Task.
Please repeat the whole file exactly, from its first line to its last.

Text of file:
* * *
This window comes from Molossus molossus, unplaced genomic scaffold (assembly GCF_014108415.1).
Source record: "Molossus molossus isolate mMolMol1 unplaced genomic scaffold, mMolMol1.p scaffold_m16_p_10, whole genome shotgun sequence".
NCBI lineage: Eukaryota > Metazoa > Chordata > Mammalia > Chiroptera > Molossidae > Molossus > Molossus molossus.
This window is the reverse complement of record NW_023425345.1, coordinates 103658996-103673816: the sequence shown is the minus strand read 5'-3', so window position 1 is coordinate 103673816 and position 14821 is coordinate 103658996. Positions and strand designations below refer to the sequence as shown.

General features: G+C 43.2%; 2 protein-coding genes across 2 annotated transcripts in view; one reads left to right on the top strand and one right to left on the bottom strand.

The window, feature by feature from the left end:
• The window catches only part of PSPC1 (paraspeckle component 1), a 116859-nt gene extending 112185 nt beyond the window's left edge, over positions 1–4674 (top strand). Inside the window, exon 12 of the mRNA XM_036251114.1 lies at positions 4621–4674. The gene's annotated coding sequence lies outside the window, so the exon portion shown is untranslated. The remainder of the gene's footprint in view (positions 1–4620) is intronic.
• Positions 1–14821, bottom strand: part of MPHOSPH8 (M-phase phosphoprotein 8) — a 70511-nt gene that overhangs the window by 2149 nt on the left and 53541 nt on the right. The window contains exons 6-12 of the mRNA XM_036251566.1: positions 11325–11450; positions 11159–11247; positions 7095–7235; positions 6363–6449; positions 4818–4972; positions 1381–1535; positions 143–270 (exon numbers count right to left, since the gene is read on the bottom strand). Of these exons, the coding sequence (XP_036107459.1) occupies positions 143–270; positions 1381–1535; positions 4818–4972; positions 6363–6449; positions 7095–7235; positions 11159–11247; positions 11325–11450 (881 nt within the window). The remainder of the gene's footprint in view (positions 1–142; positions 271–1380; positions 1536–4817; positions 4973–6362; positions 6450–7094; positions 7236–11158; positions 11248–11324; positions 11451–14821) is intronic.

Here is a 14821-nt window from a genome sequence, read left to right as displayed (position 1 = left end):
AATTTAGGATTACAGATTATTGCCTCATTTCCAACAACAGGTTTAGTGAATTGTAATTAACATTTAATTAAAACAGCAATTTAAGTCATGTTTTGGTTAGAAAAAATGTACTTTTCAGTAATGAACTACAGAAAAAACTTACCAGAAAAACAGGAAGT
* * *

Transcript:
This window comes from Molossus molossus, unplaced genomic scaffold (assembly GCF_014108415.1).
Source record: "Molossus molossus isolate mMolMol1 unplaced genomic scaffold, mMolMol1.p scaffold_m16_p_10, whole genome shotgun sequence".
NCBI lineage: Eukaryota > Metazoa > Chordata > Mammalia > Chiroptera > Molossidae > Molossus > Molossus molossus.
This window is the reverse complement of record NW_023425345.1, coordinates 103658996-103673816: the sequence shown is the minus strand read 5'-3', so window position 1 is coordinate 103673816 and position 14821 is coordinate 103658996. Positions and strand designations below refer to the sequence as shown.

General features: G+C 43.2%; 2 protein-coding genes across 2 annotated transcripts in view; one reads left to right on the top strand and one right to left on the bottom strand.

The window, feature by feature from the left end:
• The window catches only part of PSPC1 (paraspeckle component 1), a 116859-nt gene extending 112185 nt beyond the window's left edge, over positions 1–4674 (top strand). Inside the window, exon 12 of the mRNA XM_036251114.1 lies at positions 4621–4674. The gene's annotated coding sequence lies outside the window, so the exon portion shown is untranslated. The remainder of the gene's footprint in view (positions 1–4620) is intronic.
• Positions 1–14821, bottom strand: part of MPHOSPH8 (M-phase phosphoprotein 8) — a 70511-nt gene that overhangs the window by 2149 nt on the left and 53541 nt on the right. The window contains exons 6-12 of the mRNA XM_036251566.1: positions 11325–11450; positions 11159–11247; positions 7095–7235; positions 6363–6449; positions 4818–4972; positions 1381–1535; positions 143–270 (exon numbers count right to left, since the gene is read on the bottom strand). Of these exons, the coding sequence (XP_036107459.1) occupies positions 143–270; positions 1381–1535; positions 4818–4972; positions 6363–6449; positions 7095–7235; positions 11159–11247; positions 11325–11450 (881 nt within the window). The remainder of the gene's footprint in view (positions 1–142; positions 271–1380; positions 1536–4817; positions 4973–6362; positions 6450–7094; positions 7236–11158; positions 11248–11324; positions 11451–14821) is intronic.

Here is a 14821-nt window from a genome sequence, read left to right as displayed (position 1 = left end):
AATTTAGGATTACAGATTATTGCCTCATTTCCAACAACAGGTTTAGTGAATTGTAATTAACATTTAATTAAAACAGCAATTTAAGTCATGTTTTGGTTAGAAAAAATGTACTTTTCAGTAATGAACTACAGAAAAAACTTACCAGAAAAACAGGAAGT